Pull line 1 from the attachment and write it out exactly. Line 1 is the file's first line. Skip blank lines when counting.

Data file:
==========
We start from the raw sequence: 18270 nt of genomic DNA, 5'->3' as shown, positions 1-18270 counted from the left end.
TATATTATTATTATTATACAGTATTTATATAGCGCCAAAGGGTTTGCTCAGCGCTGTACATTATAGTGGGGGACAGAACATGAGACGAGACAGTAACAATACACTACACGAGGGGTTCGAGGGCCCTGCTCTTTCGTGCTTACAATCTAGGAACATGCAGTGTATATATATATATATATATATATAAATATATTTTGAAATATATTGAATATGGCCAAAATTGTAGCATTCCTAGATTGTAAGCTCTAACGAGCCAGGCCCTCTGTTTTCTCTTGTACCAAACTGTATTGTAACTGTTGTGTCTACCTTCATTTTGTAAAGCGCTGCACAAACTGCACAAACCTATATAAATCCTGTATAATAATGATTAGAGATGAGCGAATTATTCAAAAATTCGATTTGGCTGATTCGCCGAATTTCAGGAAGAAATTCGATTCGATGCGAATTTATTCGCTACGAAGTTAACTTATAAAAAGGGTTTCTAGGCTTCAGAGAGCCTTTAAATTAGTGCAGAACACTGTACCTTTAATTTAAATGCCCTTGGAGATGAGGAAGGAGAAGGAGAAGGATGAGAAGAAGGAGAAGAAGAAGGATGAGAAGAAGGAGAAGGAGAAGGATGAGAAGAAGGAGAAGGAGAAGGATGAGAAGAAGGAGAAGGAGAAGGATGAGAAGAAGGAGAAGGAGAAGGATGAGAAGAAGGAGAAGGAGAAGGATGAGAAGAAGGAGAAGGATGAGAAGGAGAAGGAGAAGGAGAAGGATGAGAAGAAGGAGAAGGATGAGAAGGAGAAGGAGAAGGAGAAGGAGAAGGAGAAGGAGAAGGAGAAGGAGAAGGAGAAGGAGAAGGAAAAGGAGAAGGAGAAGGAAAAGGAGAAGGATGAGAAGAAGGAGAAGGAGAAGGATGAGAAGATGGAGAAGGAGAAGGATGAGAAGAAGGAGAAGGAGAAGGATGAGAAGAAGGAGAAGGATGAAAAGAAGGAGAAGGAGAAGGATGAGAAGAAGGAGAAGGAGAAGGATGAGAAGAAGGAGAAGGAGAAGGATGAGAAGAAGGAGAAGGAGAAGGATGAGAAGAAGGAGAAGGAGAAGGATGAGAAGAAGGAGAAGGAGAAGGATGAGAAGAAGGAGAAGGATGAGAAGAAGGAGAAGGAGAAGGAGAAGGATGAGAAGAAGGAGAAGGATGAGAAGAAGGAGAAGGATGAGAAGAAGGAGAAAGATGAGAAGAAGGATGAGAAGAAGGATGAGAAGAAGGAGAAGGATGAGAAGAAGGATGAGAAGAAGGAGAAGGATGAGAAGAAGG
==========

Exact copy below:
We start from the raw sequence: 18270 nt of genomic DNA, 5'->3' as shown, positions 1-18270 counted from the left end.